Dolly gets a treat on the weekend mornings: a bit of Fancy Feast, or half-and-half mixed with water. Cats are lactose intolerant, so they can’t drink straight milk, but they’re drawn the fat that their noses can smell.

Bacon, bread, egg, bacon, bread, egg. I eat my breakfast in order, going clockwise around the plate, but I always save a few sips of tea for the end. Even though I’ve given up the Hong Kong style milk tea, Orange Pekeoe is an appropriate black leaf substitute, rounding out the meal.

It’s a little ritual that keeps me sane. At the end of breakfast, satisfied and full, I can reflect and recharge, down to the dregs.

Every year, as I grow older, I find that I let my tea steep a little longer. Maybe life has gotten a little too complicated, and I need the tea as a distraction, or perhaps life has become too simple, and I need the companionship of a rich mug to stimulate me.

Strange how a teapot can represent at the same time the comforts of solitude and the pleasures of company.

And I’ve never needed this more than I do now.

The Beginning To The End

This was the weekend we first met.

The first time we kissed. The first time we held each other. The first time we slept with arms entwined, bodies bare and buried under the covers.

It was before the snow melted on the verge of spring, when I would open the windows to dry the sweat from our skin.

I put on a song that made me cry, because she said that it turned her on, and with the tears welling up in my lids, we stared into each others’ eyes.

From the moment we touched, there was never any awkwardness. Only a complete trust, a comforting familiarity, as if we’d known each other for years, a gentle nuzzle of the nose from my baby-faced doll.

And now it’s over.

Someone who saw this video sent me this very touching letter about her story of rape and recovery.

Musical Context

For years, I listened to music based on my mood. Playlists were well suited for this. I had one full of sad songs for my sad days, days that would last months at a time. I had one with only quick-paced, aggressive guitar riffs and lung-spitting screams, for the pockets of rage I’d encounter every now and then. One that was mostly electronic inspiration — songs that would move me when I needed to move. One for the particularly difficult days, consisting of stoic melodies that could fill me with grit determination. There was even one for the bittersweet moments, perfect for a post-show buzz. Every song served a particular purpose.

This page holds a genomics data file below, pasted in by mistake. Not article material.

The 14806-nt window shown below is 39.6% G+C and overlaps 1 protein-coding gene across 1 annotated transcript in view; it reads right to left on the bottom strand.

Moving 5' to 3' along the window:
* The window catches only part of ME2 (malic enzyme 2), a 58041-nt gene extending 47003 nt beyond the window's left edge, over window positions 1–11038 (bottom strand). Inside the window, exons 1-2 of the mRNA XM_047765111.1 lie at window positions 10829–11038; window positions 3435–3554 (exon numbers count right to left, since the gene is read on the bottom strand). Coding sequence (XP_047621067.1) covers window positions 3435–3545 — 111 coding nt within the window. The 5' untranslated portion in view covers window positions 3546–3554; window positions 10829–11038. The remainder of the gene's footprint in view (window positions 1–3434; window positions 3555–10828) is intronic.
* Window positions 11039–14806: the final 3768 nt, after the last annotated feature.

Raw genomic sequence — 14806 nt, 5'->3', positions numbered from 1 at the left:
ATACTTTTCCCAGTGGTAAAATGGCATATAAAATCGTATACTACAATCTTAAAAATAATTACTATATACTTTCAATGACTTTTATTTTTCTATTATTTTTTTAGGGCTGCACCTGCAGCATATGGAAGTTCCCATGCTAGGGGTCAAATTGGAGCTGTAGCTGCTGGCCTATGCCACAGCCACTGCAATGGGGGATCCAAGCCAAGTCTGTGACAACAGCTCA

This motley grouping of single tracks may have been the result of the way I discovered new music. Tenaciously, with ears always open, I would record as much as I could that caught my fancy, jotting down any discernible lyrics I could use as a basis for a search, and never stopping until I could find the song. Hysteria, by Muse, is just one example, which I happened to discover while watching an awards show. For a long time, it remained a song I’ve enjoyed on my for it’s subtle build-up, and energetic, nearly chaotic, synth-inspired bass lines.

Things changed when I lived with Trolley. He exposed me to bands of different genres, and being a musical collector, this exposure took the form of complete albums. One of them happened to be Absolution.

Now that I have the entire album, Hysteria is known to me as track 7, coming after the pensive Interlude, but before the gentle, ethereal, Blackout. In this context, preceded and succeeded by two equally significant tracks, the song doesn’t sound the same.

Eventually, none of my playlists were appropriate for what I was feeling. At first, I thought that this was the result of increasingly subtle or complex emotions, but I’ve come to realize that it’s simply because I’ve matured, and as a result, my emotions have evened out. With the wisdom and serenity associated with growing older, came the loss of emotional highs and lows that would inspire me.

Now it’s become difficult to listen to a song in a playlist. Every album has an order. Every track has its place. Listening to a song out of its musical context may be hard, but listening to music without the rush of inspiration is harder.

And this has become my musical context.